Keywords: observational supervision, eye tracking, gaze data, limited labeled data
TL;DR: We explore using passively collected eye-tracking data to reduce the amount of labeled data needed during training.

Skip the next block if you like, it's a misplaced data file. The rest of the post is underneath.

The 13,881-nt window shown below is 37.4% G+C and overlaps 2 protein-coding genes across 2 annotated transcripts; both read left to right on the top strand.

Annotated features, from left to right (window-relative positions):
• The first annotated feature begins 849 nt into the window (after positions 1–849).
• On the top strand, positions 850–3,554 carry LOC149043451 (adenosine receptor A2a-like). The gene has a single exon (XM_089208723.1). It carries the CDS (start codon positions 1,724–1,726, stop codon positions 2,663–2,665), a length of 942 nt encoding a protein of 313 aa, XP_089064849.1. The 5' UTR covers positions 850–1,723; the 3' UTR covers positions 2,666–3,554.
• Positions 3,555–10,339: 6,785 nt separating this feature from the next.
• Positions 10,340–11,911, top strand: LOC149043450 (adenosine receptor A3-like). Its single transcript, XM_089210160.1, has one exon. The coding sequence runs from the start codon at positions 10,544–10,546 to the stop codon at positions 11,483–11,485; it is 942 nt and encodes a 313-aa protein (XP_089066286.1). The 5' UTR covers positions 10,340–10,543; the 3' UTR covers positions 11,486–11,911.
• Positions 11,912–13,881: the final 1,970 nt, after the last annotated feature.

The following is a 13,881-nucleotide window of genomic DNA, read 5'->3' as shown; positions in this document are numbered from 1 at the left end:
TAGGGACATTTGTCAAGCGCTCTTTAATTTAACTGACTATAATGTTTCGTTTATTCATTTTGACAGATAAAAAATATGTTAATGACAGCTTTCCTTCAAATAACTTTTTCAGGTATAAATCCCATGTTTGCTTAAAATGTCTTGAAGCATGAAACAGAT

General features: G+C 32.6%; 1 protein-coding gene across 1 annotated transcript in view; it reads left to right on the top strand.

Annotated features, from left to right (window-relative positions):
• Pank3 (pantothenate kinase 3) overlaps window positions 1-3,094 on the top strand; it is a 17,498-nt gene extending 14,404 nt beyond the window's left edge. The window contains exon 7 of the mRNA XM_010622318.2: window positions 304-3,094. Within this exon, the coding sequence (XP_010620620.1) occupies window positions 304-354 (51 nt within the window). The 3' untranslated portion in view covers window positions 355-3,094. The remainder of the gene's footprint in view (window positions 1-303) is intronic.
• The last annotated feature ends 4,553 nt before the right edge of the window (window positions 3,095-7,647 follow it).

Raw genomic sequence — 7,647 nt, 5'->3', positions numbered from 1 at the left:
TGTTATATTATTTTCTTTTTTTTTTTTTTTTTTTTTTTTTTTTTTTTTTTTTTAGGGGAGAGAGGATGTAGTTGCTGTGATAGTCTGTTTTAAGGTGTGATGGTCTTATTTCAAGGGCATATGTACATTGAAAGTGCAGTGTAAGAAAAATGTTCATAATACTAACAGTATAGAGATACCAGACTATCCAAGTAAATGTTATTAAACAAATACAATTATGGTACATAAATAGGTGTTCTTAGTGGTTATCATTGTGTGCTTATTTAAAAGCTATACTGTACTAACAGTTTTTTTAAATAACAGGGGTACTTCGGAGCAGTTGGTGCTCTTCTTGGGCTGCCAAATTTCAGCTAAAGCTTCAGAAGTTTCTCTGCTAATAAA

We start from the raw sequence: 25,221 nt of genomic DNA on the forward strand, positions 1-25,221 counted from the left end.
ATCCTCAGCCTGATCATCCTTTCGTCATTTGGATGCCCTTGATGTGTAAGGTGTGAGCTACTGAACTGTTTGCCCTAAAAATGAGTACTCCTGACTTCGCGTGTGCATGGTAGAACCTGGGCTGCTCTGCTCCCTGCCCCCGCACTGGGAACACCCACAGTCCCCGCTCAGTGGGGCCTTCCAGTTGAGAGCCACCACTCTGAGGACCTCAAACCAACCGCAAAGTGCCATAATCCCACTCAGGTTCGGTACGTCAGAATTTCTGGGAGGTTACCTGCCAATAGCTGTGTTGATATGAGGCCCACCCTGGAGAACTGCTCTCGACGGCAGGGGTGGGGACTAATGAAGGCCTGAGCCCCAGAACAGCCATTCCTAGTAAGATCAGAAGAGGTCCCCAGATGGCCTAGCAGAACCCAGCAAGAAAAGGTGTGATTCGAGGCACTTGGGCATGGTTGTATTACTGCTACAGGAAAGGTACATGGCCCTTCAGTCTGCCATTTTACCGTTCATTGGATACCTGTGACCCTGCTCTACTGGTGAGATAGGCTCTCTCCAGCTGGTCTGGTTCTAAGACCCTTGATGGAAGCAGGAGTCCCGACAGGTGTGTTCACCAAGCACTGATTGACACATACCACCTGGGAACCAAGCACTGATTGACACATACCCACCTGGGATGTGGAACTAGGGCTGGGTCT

Abstract: Supervised machine learning models for high-value computer vision applications such as medical image classification often require large datasets labeled by domain experts, which are slow to collect, expensive to maintain, and static with respect to changes in the data distribution. In this context, we assess the utility of observational supervision, where we take advantage of passively-collected signals such as eye tracking or “gaze” data, to reduce the amount of hand-labeled data needed for model training. Specifically, we leverage gaze information to directly supervise a visual attention layer by penalizing disagreement between the spatial regions the human labeler looked at the longest and those that most heavily influence model output. We present evidence that constraining the model in this way can reduce the number of labeled examples required to achieve a given performance level by as much as 50%, and that gaze information is most helpful on more difficult tasks.